sweet valley high

The final query to do the distinct aggregations takes about 34 seconds.

lellarap

Another benefit is that each branch that does a distinct aggregation is largely in a parallel zone until the global aggregate.

muggers

In total, both queries finish in about a 1:45. A big improvement from nearly 30 minutes relying on the Eager Table Spool and processing all of the distinct aggregates in a serial zone. The temp table here doesn’t have that particular shortcoming.

In the past, I’ve talked a lot about Eager Index Spools. They have a lot of problems too, many of which are worse. Of course, we need indexes to fix those, not temp tables.

Thanks for reading!

SELECT
    v.PostId,
    v.UserId,
    v.BountyAmount,
    v.VoteTypeId,
    v.CreationDate
INTO #better_spool
FROM dbo.Votes AS v
JOIN dbo.Posts AS p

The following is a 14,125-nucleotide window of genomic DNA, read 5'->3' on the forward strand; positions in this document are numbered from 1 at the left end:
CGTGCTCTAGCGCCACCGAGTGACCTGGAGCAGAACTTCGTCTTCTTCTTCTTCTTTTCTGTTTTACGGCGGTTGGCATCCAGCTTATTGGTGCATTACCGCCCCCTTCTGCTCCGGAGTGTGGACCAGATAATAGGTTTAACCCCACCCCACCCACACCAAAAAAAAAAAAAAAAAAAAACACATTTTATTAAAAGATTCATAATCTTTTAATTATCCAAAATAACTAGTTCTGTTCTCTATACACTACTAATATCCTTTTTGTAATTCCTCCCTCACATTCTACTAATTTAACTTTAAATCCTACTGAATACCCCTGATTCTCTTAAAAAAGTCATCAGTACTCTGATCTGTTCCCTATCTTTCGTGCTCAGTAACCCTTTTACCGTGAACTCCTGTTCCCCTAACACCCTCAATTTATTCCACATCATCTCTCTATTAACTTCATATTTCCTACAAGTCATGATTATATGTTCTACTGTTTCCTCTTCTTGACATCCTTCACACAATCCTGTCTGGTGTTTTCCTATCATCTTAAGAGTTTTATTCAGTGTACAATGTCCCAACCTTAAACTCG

ON p.Id = v.PostId;

SELECT
    PostId = COUNT_BIG(DISTINCT s.PostId),
    UserId = COUNT_BIG(DISTINCT s.UserId), 
    BountyAmount = COUNT_BIG(DISTINCT s.BountyAmount), 
    VoteTypeId = COUNT_BIG(DISTINCT s.VoteTypeId), 
    CreationDate = COUNT_BIG(DISTINCT s.CreationDate)
FROM #better_spool AS s;

 

Multiple Distinct Aggregates: Still Harmful (Without Batch Mode)

Growler


Well over 500 years ago, Paul White wrote an article about distinct aggregates. Considering how often I see it while working with clients, and that Microsoft created column store indexes and batch mode rather than allow for hash join hints on CLR UDFs, the topic feels largely ignored.

But speaking of all that stuff, let’s look at how Batch Mode fixes multiple distinct aggregates.

Jumbo Size


A first consideration is around parallelism, since you don’t pay attention or click links, here’s a quote you won’t read from Paul’s article above: